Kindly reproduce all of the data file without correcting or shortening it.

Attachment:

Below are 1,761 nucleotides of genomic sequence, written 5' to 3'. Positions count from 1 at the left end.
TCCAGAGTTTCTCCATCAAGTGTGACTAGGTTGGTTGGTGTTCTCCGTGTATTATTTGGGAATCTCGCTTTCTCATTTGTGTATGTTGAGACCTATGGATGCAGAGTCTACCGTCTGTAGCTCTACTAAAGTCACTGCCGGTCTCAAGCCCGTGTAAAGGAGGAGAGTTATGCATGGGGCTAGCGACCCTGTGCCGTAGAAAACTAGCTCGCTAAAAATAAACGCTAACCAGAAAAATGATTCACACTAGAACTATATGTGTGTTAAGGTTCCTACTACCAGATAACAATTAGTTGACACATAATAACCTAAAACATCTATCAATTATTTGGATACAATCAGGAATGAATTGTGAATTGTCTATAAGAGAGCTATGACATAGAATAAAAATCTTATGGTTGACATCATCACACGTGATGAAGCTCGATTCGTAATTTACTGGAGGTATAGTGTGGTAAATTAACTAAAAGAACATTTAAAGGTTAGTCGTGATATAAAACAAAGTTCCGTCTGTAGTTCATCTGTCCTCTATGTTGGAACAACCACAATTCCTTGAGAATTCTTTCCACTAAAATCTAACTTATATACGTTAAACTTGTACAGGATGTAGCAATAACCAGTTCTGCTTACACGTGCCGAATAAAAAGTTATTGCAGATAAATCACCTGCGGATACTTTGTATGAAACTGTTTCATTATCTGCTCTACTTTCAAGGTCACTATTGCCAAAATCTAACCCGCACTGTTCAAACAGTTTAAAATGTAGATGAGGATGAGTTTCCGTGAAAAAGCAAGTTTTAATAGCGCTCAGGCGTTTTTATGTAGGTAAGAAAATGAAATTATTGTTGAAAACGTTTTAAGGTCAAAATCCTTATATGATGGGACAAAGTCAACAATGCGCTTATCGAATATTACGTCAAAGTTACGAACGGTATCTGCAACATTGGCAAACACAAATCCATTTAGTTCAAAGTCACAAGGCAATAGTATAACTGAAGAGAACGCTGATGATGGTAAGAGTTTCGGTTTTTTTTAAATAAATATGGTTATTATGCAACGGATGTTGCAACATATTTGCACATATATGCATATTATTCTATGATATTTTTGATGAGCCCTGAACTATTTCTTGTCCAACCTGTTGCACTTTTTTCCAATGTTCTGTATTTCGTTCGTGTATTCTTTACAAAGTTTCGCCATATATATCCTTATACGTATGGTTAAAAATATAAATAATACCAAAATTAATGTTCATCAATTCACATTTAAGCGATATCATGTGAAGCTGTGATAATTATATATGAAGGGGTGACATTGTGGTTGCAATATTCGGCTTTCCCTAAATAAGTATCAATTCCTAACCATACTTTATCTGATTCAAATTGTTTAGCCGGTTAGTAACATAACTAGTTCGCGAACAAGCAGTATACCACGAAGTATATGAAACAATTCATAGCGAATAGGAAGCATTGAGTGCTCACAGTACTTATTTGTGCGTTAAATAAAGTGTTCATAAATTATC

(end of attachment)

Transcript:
Below are 1,761 nucleotides of genomic sequence, written 5' to 3'. Positions count from 1 at the left end.
TCCAGAGTTTCTCCATCAAGTGTGACTAGGTTGGTTGGTGTTCTCCGTGTATTATTTGGGAATCTCGCTTTCTCATTTGTGTATGTTGAGACCTATGGATGCAGAGTCTACCGTCTGTAGCTCTACTAAAGTCACTGCCGGTCTCAAGCCCGTGTAAAGGAGGAGAGTTATGCATGGGGCTAGCGACCCTGTGCCGTAGAAAACTAGCTCGCTAAAAATAAACGCTAACCAGAAAAATGATTCACACTAGAACTATATGTGTGTTAAGGTTCCTACTACCAGATAACAATTAGTTGACACATAATAACCTAAAACATCTATCAATTATTTGGATACAATCAGGAATGAATTGTGAATTGTCTATAAGAGAGCTATGACATAGAATAAAAATCTTATGGTTGACATCATCACACGTGATGAAGCTCGATTCGTAATTTACTGGAGGTATAGTGTGGTAAATTAACTAAAAGAACATTTAAAGGTTAGTCGTGATATAAAACAAAGTTCCGTCTGTAGTTCATCTGTCCTCTATGTTGGAACAACCACAATTCCTTGAGAATTCTTTCCACTAAAATCTAACTTATATACGTTAAACTTGTACAGGATGTAGCAATAACCAGTTCTGCTTACACGTGCCGAATAAAAAGTTATTGCAGATAAATCACCTGCGGATACTTTGTATGAAACTGTTTCATTATCTGCTCTACTTTCAAGGTCACTATTGCCAAAATCTAACCCGCACTGTTCAAACAGTTTAAAATGTAGATGAGGATGAGTTTCCGTGAAAAAGCAAGTTTTAATAGCGCTCAGGCGTTTTTATGTAGGTAAGAAAATGAAATTATTGTTGAAAACGTTTTAAGGTCAAAATCCTTATATGATGGGACAAAGTCAACAATGCGCTTATCGAATATTACGTCAAAGTTACGAACGGTATCTGCAACATTGGCAAACACAAATCCATTTAGTTCAAAGTCACAAGGCAATAGTATAACTGAAGAGAACGCTGATGATGGTAAGAGTTTCGGTTTTTTTTAAATAAATATGGTTATTATGCAACGGATGTTGCAACATATTTGCACATATATGCATATTATTCTATGATATTTTTGATGAGCCCTGAACTATTTCTTGTCCAACCTGTTGCACTTTTTTCCAATGTTCTGTATTTCGTTCGTGTATTCTTTACAAAGTTTCGCCATATATATCCTTATACGTATGGTTAAAAATATAAATAATACCAAAATTAATGTTCATCAATTCACATTTAAGCGATATCATGTGAAGCTGTGATAATTATATATGAAGGGGTGACATTGTGGTTGCAATATTCGGCTTTCCCTAAATAAGTATCAATTCCTAACCATACTTTATCTGATTCAAATTGTTTAGCCGGTTAGTAACATAACTAGTTCGCGAACAAGCAGTATACCACGAAGTATATGAAACAATTCATAGCGAATAGGAAGCATTGAGTGCTCACAGTACTTATTTGTGCGTTAAATAAAGTGTTCATAAATTATC